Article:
In the city of Antofagasta in Northern Chile, 16,396 people live in around 62 so-called informal settlements which lack basic service provision – with water access being the residents’ main concern. Drawing on extensive qualitative fieldwork carried out between 2018 and 2020, this blog post offers a hydro-social analysis of the informal practices of water acquisition employed by the residents of Antofagasta’s informal settlements. By taking into account both the material elements of these practices as well as their underlying logics and rationalities, the author aims to shed light on the reciprocal relationship between official water access and social belonging, paving the way for a more nuanced discussion of urbanisation processes.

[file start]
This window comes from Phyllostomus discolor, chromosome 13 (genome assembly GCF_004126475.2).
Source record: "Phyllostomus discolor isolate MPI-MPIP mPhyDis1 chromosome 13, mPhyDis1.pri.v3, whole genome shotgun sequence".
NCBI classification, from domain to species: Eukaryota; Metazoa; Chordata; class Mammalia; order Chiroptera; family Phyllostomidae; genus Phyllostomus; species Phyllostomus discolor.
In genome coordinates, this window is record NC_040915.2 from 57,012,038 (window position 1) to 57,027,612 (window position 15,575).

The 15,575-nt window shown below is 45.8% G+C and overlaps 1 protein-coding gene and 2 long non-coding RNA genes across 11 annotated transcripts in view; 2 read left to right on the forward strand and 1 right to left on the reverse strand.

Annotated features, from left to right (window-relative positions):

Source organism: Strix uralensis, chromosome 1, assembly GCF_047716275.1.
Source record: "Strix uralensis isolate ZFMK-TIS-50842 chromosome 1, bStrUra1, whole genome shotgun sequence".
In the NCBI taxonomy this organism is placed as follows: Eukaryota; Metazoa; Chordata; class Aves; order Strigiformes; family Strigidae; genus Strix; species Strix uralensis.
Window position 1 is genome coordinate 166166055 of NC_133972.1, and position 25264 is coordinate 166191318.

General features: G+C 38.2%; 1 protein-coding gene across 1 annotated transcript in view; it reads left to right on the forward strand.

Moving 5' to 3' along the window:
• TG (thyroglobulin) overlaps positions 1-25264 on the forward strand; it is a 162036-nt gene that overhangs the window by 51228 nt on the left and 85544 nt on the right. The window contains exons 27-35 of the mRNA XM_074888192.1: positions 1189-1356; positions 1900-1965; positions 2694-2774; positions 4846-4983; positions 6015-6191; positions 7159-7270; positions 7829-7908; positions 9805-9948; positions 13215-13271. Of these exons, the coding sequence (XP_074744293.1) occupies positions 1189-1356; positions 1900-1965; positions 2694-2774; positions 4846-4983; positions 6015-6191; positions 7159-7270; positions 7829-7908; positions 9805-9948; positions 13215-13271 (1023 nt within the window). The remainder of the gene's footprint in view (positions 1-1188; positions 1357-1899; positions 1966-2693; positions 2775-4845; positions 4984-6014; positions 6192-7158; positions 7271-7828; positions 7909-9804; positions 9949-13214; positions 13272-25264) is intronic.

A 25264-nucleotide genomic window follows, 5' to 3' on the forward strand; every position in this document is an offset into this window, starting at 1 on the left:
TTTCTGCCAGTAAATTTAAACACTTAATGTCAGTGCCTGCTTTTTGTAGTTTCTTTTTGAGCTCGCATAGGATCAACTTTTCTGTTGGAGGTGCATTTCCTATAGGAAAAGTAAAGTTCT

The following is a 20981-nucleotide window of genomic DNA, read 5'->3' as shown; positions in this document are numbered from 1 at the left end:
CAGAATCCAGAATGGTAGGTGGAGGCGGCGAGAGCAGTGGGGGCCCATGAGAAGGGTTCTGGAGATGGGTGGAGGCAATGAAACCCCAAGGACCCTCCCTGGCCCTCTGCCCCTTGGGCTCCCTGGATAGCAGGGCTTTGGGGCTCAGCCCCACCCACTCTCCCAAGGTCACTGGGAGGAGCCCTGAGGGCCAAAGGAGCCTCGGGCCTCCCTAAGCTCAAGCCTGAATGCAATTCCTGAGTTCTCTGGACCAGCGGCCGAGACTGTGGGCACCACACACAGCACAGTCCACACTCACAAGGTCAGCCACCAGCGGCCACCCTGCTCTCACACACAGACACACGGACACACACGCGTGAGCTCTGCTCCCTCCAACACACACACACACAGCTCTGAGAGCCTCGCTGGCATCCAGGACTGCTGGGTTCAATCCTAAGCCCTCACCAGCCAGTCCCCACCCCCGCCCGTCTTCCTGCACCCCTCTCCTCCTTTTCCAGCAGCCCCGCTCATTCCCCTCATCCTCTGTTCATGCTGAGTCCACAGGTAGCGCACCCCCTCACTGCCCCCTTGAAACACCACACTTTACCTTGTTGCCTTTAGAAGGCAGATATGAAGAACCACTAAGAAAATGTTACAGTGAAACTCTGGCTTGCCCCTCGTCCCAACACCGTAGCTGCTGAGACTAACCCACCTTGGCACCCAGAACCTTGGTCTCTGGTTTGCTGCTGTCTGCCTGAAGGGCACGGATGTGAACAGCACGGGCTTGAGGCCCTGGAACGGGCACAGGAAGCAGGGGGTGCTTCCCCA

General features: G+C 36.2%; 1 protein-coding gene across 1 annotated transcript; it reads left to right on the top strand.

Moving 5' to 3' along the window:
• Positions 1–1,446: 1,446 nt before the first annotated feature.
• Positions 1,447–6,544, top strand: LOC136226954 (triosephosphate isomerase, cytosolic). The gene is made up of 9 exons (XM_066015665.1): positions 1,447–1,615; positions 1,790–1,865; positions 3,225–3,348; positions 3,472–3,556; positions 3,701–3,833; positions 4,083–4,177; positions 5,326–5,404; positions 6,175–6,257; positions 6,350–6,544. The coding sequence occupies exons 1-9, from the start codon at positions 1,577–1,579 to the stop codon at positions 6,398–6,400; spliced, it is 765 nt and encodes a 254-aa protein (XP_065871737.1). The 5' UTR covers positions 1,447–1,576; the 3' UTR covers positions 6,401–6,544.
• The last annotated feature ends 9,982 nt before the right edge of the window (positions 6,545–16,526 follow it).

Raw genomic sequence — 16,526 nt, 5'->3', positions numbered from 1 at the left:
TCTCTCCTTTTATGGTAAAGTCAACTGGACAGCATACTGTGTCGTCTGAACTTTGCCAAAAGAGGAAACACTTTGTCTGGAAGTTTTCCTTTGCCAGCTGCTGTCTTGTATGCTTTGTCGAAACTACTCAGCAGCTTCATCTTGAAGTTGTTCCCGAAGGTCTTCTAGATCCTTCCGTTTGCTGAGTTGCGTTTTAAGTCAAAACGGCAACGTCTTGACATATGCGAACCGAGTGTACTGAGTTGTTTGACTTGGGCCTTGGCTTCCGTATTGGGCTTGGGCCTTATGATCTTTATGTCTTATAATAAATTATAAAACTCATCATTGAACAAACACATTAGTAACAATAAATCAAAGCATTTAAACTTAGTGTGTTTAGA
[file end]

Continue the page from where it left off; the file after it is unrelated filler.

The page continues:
Izidora, a so-called “informal” settlement in Belo Horizonte, Brazil, is a laboratory of urban politics and sustainable urbanization technologies. As a self-constructed neighbourhood, it is marked by inequalities as well as conflicts with the municipal authorities. In this text, I portray the politics of Izidora’s dwellers, as they appropriate different agroecological practices, enmesh them in their struggle for housing and citizenship, and pursue an emancipatory logic of urban planning. Activist coalitions with intersectional agendas and political articulations of alternative forms of urban agriculture in Belo Horizonte’s peripheries have led to the creation of Izidora, as well as an array of new urban imaginaries. This text is about Izidora and the politics of a city in the making.